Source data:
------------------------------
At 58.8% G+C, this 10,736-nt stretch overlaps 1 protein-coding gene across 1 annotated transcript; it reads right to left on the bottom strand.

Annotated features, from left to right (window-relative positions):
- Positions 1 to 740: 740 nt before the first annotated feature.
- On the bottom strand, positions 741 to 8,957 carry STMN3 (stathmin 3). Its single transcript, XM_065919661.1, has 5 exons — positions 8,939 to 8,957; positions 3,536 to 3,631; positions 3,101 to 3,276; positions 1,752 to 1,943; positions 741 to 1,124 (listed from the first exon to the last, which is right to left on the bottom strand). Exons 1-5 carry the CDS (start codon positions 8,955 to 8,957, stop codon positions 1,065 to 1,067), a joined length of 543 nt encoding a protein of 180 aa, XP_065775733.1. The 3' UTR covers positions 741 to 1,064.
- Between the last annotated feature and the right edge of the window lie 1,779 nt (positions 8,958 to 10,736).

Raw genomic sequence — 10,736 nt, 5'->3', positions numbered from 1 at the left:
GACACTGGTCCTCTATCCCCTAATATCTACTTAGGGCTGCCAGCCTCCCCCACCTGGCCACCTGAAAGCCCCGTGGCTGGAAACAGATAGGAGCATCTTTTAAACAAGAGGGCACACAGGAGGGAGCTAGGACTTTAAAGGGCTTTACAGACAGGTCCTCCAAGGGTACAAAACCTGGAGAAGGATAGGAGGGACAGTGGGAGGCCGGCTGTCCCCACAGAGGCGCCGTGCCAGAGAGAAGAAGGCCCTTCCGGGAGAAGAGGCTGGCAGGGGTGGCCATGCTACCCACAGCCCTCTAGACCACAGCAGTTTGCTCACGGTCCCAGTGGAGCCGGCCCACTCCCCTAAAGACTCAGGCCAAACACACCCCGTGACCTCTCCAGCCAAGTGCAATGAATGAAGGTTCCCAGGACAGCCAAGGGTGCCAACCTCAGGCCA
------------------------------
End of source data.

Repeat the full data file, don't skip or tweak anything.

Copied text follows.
At 58.8% G+C, this 10,736-nt stretch overlaps 1 protein-coding gene across 1 annotated transcript; it reads right to left on the bottom strand.

Annotated features, from left to right (window-relative positions):
- Positions 1 to 740: 740 nt before the first annotated feature.
- On the bottom strand, positions 741 to 8,957 carry STMN3 (stathmin 3). Its single transcript, XM_065919661.1, has 5 exons — positions 8,939 to 8,957; positions 3,536 to 3,631; positions 3,101 to 3,276; positions 1,752 to 1,943; positions 741 to 1,124 (listed from the first exon to the last, which is right to left on the bottom strand). Exons 1-5 carry the CDS (start codon positions 8,955 to 8,957, stop codon positions 1,065 to 1,067), a joined length of 543 nt encoding a protein of 180 aa, XP_065775733.1. The 3' UTR covers positions 741 to 1,064.
- Between the last annotated feature and the right edge of the window lie 1,779 nt (positions 8,958 to 10,736).

Raw genomic sequence — 10,736 nt, 5'->3', positions numbered from 1 at the left:
GACACTGGTCCTCTATCCCCTAATATCTACTTAGGGCTGCCAGCCTCCCCCACCTGGCCACCTGAAAGCCCCGTGGCTGGAAACAGATAGGAGCATCTTTTAAACAAGAGGGCACACAGGAGGGAGCTAGGACTTTAAAGGGCTTTACAGACAGGTCCTCCAAGGGTACAAAACCTGGAGAAGGATAGGAGGGACAGTGGGAGGCCGGCTGTCCCCACAGAGGCGCCGTGCCAGAGAGAAGAAGGCCCTTCCGGGAGAAGAGGCTGGCAGGGGTGGCCATGCTACCCACAGCCCTCTAGACCACAGCAGTTTGCTCACGGTCCCAGTGGAGCCGGCCCACTCCCCTAAAGACTCAGGCCAAACACACCCCGTGACCTCTCCAGCCAAGTGCAATGAATGAAGGTTCCCAGGACAGCCAAGGGTGCCAACCTCAGGCCA